Botrytis cinerea
Leaf and Flower Blights Blighted leaves and flowers, causes defoliation Dogwood Anthracnose (Discula)
Leaf Yellowing Leaves may also have honeydew and sooty mold Calico Scale or Cottony Maple Scale
Leaf Yellowing  No honeydew Oystershell Scale
White Coating on Leaves May be on upper and lower surfaces (usually spring only); causes early fall color symptoms (purple/red leaf color) Powdery Mildew
Leaf Wilting Terminal leaves die; swelling on twigs Clubgall Midge
Leaves Browning

Browning leaf edges, leaves drooping, wilting

Drought stress, leaf scorch
Early Fall Color (Summer)

General stress. Peeling, cracked bark near the base of the tree, brown leaf edges/wilting purple/red leaf color

Leaf scorch, powdery mildew, drought conditions, poor site conditions (causes tree stress), crown canker
Leaves Eaten or Chewed Sawflies resemble caterpillars (often covered with white powdery material) Dogwood Sawfly
Failure to Flower Begins on lower branches, progresses up into the canopy sometimes Dogwood Anthracnose (Discula)
Failure to Flower Damaged flower buds Can be weather or disease-related
Twig Dieback Sunken, discolored areas on twigs Branch Cankers
Twig Dieback Twigs may break off Dogwood Twig Borer
Twig Dieback Leaf yellowing and stunting precede dieback Scale Insects, Armored Scale, Soft Scale
Twig Dieback Swelling near branch tips, terminals die prematurely Clubgall Midge
Twig Dieback Leaf blight, defoliation Dogwood Anthracnose (Discula)
Branch Dieback Sunken, discolored areas on twigs Branch Cankers
Branch Dieback Rough, knotty areas on trunk and large branches Dogwood Borer
Branch Dieback Cracked bark near the base of young trees, large branch dieback Flatheaded Apple Tree Borer
Branch Dieback Dieback with leaf blight and defoliation Dogwood Anthracnose (Discula)
Branch Dieback Peeling, cracked bark near the base of the tree Crown Canker

Abiotic problems and disorders of dogwood

Leaves browning or wilting

dogwood leaves with brown leaf edges
Leaf scorch symptoms on a dogwood branch.  These symptoms are most likely related to environmental stresses commonly observed on landscape dogwoods planted in full sun.
Photo: Cheryl Kaiser, University of Kentucky, Bugwood.org

Leaf scorch

Leaf scorch is a symptom of drought-stressed trees. Scorch symptoms include browning along leaf edges and a dropping or wilted appearance. This occurs when the amount of water leaving the plant (transpiration) exceeds the amount of water uptake by the roots. Leaf scorch alone rarely kills a tree but it can weaken the tree or can make it more susceptible to pests and diseases. Avoid this problem by planting in a location where your tree will receive partial shade and supplemental moisture during hot, dry weather. Soil should be somewhat moist but not saturated.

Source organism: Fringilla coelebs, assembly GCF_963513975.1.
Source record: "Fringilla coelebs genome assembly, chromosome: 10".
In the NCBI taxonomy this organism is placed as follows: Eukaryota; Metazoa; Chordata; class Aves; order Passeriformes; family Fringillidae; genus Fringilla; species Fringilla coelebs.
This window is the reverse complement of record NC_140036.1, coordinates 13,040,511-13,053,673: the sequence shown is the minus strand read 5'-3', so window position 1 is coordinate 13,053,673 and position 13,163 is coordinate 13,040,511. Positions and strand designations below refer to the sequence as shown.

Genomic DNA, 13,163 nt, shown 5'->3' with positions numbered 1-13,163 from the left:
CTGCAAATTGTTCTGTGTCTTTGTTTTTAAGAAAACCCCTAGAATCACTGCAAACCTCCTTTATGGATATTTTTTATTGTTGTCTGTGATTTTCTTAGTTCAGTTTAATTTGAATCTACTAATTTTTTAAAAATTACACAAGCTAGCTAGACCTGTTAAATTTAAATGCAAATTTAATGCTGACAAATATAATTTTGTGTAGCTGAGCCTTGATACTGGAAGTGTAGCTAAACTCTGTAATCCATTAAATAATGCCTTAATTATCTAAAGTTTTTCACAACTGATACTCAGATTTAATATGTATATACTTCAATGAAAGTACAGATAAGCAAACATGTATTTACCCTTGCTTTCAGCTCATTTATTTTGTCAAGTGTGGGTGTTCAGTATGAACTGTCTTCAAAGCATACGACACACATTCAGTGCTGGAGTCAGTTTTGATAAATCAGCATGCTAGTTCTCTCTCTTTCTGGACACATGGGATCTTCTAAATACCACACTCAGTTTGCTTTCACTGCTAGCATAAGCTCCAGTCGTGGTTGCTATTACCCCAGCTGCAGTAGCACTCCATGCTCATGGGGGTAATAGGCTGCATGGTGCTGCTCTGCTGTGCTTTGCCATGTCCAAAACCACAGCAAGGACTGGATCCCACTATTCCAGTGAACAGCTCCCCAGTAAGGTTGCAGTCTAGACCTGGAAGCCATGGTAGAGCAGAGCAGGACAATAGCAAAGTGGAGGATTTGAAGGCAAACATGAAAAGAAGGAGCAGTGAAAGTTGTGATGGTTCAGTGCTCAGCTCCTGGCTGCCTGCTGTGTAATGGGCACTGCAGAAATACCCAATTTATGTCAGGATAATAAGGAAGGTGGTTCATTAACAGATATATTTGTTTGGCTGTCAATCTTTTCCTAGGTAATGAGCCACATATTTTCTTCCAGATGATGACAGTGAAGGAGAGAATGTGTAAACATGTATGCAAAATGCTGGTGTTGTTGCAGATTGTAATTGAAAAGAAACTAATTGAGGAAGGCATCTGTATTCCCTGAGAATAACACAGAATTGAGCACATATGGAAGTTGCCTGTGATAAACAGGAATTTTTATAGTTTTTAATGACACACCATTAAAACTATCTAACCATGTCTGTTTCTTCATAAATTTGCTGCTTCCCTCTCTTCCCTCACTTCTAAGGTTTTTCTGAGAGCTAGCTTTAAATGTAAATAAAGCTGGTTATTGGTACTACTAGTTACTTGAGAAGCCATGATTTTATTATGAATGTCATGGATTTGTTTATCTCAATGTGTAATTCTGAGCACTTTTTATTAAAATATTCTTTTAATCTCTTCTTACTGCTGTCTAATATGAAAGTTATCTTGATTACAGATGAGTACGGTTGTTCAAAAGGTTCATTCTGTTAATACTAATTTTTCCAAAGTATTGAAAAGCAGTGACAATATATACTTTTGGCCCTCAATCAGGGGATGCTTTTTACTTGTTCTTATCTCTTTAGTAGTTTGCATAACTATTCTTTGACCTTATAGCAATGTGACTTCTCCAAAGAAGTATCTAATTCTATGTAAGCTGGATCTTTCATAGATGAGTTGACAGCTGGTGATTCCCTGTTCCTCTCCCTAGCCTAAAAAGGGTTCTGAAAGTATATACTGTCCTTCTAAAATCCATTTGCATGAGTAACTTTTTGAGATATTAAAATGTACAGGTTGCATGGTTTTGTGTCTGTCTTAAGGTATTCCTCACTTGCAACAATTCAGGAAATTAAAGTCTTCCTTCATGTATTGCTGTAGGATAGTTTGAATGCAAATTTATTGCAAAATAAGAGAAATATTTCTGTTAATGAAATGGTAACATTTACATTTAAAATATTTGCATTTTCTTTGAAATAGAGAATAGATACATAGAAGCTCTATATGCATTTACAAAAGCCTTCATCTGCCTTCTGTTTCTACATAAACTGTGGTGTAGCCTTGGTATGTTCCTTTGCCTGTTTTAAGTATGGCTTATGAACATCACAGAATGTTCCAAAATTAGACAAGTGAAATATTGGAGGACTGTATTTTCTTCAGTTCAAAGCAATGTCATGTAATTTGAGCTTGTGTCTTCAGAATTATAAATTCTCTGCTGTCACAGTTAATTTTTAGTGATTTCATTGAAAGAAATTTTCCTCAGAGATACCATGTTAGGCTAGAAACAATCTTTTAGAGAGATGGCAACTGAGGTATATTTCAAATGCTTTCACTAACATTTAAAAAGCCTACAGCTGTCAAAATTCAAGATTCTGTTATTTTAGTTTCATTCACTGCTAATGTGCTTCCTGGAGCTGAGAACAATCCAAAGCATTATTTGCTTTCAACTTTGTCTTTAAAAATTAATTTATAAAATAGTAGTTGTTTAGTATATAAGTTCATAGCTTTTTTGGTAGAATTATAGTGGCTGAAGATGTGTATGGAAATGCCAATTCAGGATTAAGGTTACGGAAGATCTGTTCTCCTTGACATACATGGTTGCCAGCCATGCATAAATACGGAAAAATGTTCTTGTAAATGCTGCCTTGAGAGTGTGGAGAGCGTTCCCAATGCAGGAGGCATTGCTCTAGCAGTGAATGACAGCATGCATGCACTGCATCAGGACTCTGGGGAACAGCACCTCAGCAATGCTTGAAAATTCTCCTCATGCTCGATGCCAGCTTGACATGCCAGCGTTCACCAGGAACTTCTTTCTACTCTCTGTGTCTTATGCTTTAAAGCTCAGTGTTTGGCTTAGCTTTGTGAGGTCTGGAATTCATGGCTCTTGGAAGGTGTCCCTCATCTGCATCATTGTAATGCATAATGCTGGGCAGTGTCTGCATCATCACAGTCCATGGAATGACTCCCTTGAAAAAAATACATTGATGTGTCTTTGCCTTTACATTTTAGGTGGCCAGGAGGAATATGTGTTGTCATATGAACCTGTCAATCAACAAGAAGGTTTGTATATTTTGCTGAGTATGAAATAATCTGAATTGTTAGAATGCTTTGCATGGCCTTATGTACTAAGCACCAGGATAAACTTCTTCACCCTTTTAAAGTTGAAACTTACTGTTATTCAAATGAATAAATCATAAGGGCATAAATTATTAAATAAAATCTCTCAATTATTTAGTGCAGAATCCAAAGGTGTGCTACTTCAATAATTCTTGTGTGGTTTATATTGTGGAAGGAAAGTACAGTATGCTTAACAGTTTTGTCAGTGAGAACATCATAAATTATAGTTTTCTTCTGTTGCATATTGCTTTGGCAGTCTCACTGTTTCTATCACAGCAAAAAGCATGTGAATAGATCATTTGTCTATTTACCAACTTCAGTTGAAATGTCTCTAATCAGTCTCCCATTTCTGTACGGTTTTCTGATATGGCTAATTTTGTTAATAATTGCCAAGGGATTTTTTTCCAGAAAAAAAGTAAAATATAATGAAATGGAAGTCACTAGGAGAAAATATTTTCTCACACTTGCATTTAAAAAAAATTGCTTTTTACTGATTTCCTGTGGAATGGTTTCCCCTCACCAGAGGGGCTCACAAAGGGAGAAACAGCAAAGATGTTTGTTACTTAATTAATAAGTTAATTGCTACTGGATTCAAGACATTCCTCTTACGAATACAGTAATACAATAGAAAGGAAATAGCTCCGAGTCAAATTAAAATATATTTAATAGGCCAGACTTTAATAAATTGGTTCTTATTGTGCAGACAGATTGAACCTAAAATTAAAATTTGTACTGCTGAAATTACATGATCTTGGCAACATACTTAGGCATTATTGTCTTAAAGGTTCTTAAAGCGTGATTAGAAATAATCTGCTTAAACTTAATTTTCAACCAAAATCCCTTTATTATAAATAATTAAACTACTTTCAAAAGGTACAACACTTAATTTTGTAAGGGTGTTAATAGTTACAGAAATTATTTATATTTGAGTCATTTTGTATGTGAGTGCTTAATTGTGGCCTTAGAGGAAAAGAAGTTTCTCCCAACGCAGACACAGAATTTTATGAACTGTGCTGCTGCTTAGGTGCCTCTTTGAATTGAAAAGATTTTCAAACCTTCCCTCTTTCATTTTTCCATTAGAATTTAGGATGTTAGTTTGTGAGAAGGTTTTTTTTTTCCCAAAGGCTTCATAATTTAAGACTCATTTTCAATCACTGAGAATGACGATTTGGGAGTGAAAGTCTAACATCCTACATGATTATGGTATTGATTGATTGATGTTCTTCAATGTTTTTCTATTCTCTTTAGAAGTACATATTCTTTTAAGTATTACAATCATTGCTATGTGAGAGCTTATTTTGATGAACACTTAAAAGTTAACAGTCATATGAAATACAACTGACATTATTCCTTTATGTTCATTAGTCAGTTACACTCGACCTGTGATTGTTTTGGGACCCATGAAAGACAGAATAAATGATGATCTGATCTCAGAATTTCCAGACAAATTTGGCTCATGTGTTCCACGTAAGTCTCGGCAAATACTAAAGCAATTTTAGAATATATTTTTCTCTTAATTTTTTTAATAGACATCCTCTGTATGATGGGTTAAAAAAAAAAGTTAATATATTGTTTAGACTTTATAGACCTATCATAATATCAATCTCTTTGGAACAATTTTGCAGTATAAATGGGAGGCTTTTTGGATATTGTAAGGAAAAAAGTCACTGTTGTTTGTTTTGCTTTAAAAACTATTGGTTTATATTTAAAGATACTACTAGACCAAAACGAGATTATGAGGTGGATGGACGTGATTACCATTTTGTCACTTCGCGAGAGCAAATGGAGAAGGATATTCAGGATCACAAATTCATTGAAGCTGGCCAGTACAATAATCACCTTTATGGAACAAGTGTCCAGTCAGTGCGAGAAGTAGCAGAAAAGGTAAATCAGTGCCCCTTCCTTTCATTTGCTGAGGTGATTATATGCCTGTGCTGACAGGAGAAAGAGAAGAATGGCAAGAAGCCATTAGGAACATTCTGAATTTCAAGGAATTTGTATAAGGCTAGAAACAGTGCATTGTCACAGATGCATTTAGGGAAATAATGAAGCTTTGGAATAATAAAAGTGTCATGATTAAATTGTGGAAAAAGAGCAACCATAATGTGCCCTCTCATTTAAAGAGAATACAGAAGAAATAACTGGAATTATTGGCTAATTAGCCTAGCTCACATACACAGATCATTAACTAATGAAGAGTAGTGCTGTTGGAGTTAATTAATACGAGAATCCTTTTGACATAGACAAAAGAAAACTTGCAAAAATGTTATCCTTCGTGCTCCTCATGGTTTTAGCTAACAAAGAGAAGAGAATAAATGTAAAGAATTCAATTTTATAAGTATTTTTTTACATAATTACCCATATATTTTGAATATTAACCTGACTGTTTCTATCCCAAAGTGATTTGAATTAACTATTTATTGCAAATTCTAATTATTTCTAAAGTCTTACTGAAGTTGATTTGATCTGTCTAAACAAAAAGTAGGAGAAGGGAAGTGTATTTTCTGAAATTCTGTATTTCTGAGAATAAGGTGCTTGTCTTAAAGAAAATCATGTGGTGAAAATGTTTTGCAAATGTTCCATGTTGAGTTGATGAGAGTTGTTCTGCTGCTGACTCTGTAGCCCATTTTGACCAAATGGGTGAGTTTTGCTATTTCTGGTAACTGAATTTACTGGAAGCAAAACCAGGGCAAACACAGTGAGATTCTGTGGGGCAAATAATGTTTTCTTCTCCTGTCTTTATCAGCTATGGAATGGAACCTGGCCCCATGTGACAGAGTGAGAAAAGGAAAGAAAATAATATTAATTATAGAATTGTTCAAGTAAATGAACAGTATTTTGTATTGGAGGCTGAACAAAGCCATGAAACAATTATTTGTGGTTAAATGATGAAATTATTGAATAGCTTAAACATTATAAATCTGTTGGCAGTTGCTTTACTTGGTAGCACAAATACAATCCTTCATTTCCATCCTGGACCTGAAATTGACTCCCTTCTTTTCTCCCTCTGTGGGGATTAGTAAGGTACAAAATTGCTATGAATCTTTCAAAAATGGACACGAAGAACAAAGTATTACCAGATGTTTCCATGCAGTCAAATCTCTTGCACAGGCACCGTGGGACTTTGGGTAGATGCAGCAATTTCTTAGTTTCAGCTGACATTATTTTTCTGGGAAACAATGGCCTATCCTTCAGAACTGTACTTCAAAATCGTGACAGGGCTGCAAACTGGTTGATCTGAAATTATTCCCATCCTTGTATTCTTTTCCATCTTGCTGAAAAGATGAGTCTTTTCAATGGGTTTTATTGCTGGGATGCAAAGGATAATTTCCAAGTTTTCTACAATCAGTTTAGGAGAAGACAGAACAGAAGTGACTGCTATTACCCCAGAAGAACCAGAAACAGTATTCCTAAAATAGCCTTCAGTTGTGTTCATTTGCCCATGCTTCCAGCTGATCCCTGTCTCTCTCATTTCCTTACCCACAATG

Early Fall Color (Summer)

Stress will cause leaves to turn red prematurely on individual branches. Causes of stress include:

Leaf scorch, powdery mildewdrought conditions, poor site conditions, crown canker

Stressed trees

wilted dogwood leaves
Drought stressed Cornus sp.
Photo: Brian Kunkel, University of Delaware, Bugwood.org

Trees that are stressed due to unsuitable cultural and environmental conditions are more susceptible to diseases and pest problems.

Diseases of dogwood

Spot Anthracnose (Elsinoe)

spot anthracnose on dogwood
Spot anthracnose leaf symptoms on flowering dogwood
Photo: Mary Ann Hansen, Virginia Polytechnic Institute and State University, Bugwood.org
  • Spot Anthracnose disease (a different disease than discula anthracnose) can affect both flower bracts and leaves during wet spring weather.
  • The symptoms are characterized by numerous small (1/16 -⅛ inch) spots with purple borders.
  • When numerous, these spots can cause bracts and leaves to become wrinkled and distorted.
  • This is a common disease and is not severe.


Plant cultivars that are resistant to spot anthracnose. 

Treatment in landscape situations is rarely necessary. This is not a severe disease.

Rake and discard symptomatic foliage.

Fungicides will not cure visible symptoms. If spot anthracnose is severe on young trees, they can be protected with a registered fungicide applied in the spring at bud break followed by additional sprays every 7 - 14 days until leaves are fully expanded.

Dogwood Anthracnose (Discula)

Discula anthracnose on dogwood
Dogwood anthracnose (Discula destructiva) symptoms on flowering dogwood
Photo: John Hartman, University of Kentucky, Bugwood.org
  • In the past, this anthracnose disease was the most serious disease of dogwoods in the landscape and our forests but it is now less common. It causes dieback or even death of infected trees.
  • The early symptoms begin in mid to late May as leaf spots with tan or purple borders. In wet weather, these spots can rapidly enlarge and kill the entire leaf. These blighted, drooping leaves can remain hanging on the branches in wet weather before defoliation occurs. 
  • The disease spreads from infected leaves into the twigs and branches and can cause dieback of the limbs.
  • Young green stems and water sprouts are especially susceptible.
  • Dark cankers will cause stem girdling and dieback.
  • On older branches, the wood under the bark will appear dark brown in contrast to healthy light-colored wood. 
  • If the dieback reaches the main trunk the entire tree can be killed.
  • To distinguish this disease from other leaf spots, examine the underside of the leaves (with a hand lens or magnifying glass) for numerous small tan to brown dots, about the size of a printed period, scattered within the blighted tissue.
  • These dots are the source of spores that will be washed away by rain or dew, or spread by insects to healthy leaves and neighboring trees.